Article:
Monday, September 22, 2014
FAIRFIELD-SUISUN, CALIFORNIA
99 CENTS

On the money: 4 keys to appealing a rejected insurance claim

Medicaid Hospitals

In this photo taken Thursday, July 10, 2014 a patient is assisted at Southeastern Regional Medical Center in Lumberton, N.C. Rural community hospitals like Southeastern Regional are struggling to stay afloat amid a backlog of unpaid Medicaid claims, a shrinking reimbursement rate, and more carve-outs of services covered. (AP Photo/Gerry Broome)

By
From page B7 | August 24, 2014 |

Tom Murphy

Keep calm and take notes.

Stay true to this principle and you can improve your odds of successfully fighting a health insurer’s claim rejection.

Experts who help with the appeals process say patients have a 50 percent chance or better of prevailing. They say a winning argument may require heavy doses of research and persistence, but the end result is a decision that can stave off thousands of dollars in medical bills.

Certainly understanding the limits of your insurance, before you seek care, will help you avoid the frustration of having your claim denied. But if you get to the point where you need to appeal, here are some important points to remember.

Starting an appeal

Learn all you can about why your claim was rejected and don’t be afraid to ask questions. If the insurer deems your care to be not medically necessary, request an explanation that includes the insurer’s policy language and any information used in making the decision. Keep records of who you spoke with and when.

“Take down notes and get the language down as cleanly as possible,” said Stephen Parente, a professor of health finance and insurance at the University of Minnesota.

Maintaining a calm demeanor can help you think rationally, and it may make customer service representatives more inclined to help.

Learn the insurer’s appeal process, including any deadlines. A missed deadline can sink an appeal regardless of how strong your case is.

Building your case

Sometimes a claim is denied due to a clerical error, such as the wrong code being used for a medical procedure. A good starting point is to check with your provider’s billing office to make sure your claim was coded correctly. If something is amiss, you can probably get it cleared up with a few phone calls.

Other cases may require an appeal letter. Your letter should lay out the reasons you believe your care should be covered. Ask your doctor to review your argument and offer input.

A physician can help detail how all treatment alternatives were exhausted before you started receiving the care an insurer deemed not medically necessary.

The insurer will want more than your doctor’s word, so be prepared to include any confidential medical records that support your case.

Consider including medical journal articles that support your argument or detail the effectiveness of your treatment. These can be especially helpful if your doctor is unable or unwilling to work with you on the appeal. Patients can use the National Institutes of Health website www.pubmed.gov to search journals around the world.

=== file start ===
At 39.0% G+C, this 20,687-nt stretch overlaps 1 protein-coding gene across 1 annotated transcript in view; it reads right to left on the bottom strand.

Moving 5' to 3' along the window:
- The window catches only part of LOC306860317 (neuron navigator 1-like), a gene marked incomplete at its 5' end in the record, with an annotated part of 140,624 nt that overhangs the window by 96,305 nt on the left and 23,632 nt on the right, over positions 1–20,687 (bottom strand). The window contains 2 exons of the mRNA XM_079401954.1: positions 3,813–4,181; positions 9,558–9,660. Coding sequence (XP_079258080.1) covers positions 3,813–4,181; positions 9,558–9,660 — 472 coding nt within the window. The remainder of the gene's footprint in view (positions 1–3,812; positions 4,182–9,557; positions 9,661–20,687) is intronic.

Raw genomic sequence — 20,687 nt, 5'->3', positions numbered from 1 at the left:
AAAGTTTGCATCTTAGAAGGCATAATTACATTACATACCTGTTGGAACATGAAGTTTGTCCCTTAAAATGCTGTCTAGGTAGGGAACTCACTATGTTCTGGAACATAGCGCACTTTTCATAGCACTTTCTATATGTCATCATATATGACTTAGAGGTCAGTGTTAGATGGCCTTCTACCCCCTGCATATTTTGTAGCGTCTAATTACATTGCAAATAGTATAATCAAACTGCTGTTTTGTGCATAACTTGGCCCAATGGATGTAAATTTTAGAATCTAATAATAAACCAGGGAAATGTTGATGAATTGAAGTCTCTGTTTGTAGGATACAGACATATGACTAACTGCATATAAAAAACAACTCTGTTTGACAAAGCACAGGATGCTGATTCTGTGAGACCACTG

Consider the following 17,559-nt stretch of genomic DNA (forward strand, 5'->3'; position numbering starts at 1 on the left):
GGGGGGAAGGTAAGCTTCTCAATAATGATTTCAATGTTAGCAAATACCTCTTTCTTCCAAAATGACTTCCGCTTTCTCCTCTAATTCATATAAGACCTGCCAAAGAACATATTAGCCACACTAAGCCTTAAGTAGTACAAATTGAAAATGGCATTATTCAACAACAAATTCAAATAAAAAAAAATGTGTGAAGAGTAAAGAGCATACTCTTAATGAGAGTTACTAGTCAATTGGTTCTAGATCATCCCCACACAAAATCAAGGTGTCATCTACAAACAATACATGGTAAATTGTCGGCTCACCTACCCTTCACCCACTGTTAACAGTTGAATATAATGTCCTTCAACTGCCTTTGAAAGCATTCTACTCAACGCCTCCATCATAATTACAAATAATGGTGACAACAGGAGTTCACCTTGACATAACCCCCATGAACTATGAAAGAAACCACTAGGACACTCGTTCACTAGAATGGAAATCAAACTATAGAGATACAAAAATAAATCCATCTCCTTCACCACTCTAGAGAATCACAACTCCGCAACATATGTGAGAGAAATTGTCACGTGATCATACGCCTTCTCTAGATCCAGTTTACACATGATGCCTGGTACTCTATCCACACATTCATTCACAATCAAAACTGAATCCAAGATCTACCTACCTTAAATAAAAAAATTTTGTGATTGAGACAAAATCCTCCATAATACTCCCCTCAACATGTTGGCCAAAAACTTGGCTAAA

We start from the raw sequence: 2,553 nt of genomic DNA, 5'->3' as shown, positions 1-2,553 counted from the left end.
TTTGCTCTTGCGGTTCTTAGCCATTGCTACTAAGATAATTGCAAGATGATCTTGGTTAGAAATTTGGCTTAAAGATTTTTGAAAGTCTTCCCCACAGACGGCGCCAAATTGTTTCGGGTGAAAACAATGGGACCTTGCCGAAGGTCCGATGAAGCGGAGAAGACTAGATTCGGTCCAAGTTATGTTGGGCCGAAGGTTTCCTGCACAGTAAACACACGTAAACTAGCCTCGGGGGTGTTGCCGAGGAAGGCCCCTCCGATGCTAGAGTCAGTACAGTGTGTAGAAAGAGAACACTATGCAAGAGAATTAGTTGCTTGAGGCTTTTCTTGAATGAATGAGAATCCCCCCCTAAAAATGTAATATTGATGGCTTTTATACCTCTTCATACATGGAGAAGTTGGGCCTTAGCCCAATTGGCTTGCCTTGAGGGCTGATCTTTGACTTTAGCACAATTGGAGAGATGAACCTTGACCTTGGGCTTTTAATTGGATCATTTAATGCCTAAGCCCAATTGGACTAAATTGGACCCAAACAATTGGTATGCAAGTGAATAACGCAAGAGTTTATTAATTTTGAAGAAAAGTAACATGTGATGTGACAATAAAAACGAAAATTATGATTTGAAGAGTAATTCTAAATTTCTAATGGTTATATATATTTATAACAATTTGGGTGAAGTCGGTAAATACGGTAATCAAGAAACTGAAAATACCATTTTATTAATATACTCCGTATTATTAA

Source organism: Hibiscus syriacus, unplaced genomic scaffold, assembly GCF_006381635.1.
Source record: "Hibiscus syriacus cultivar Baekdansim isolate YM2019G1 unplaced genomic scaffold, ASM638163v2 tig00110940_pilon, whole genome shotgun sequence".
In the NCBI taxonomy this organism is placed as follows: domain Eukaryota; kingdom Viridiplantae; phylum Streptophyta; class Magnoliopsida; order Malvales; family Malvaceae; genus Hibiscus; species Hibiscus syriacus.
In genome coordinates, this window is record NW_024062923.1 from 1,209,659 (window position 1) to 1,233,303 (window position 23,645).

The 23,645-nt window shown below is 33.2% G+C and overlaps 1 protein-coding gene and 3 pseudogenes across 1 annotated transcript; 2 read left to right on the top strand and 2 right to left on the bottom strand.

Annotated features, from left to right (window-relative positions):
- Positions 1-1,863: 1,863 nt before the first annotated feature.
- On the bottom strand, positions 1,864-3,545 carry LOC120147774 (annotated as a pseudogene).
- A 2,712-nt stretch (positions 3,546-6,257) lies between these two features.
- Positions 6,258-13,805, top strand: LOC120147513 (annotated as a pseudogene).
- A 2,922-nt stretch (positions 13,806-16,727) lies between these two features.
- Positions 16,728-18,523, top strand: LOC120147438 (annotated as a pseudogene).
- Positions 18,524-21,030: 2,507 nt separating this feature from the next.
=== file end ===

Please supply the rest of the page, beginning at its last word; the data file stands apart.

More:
Make sure you directly address the insurer’s reason for denying coverage. Not doing so is the biggest mistake people make in filing appeals, according to Cheryl Fish-Parcham, private insurance program director for the health advocacy group Families USA.

Submit your appeals by certified mail so you can document when the insurer receives them and that you met any specified deadlines.

Be persistent. If the first appeal doesn’t work, the insurer should outline additional options that may include an appeal to a medical director who was not involved in the decision.

The insurer also may permit a peer-to-peer review, in which your doctor talks to a physician representing the insurer about your case.

Going outside the insurer

If you’re not happy with the insurer’s internal review, seek an examination from an independent reviewer. Be mindful of any deadlines for making such a request.

Some patients with employer-sponsored health plans also may be able to turn to their company for help. Companies with self-funded coverage — largely those with 200 or more workers — actually pay the medical bills and hire insurers to administer their plans.

The employer may learn through your appeal that its coverage is more limited than what company leaders intended, said Erin Moaratty, chief of mission delivery for the Patient Advocate Foundation, a nonprofit organization that helps patients with medical bills and coverage denials.

Even if the employer declines to overturn the insurer’s decision, it can be important for companies to be brought into the appeals conversation so that they can consider making coverage adjustments over time.

Check with your human resources department to see if your coverage is self-funded and if they can help you understand the appeals process or put you in touch with the right insurance representative.

Seeking help

If you’re not comfortable shaping your argument, or you’re not physically up to it, you have a few options for outside help. Some states offer consumer assistance programs, and your insurer should provide you with contact information for the program in your state.

Help is also available from nonprofit agencies like Patient Advocate Foundation and The Jennifer Jaff Center, which can assist with appeals in cases involving chronic, life-threatening or debilitating illnesses.

For-profit companies like Medical Billing Advocates of America also work on insurance denials. A spokeswoman said its fees depend on the amount of time spent working on the case.

 

The Associated Press

The Associated Press

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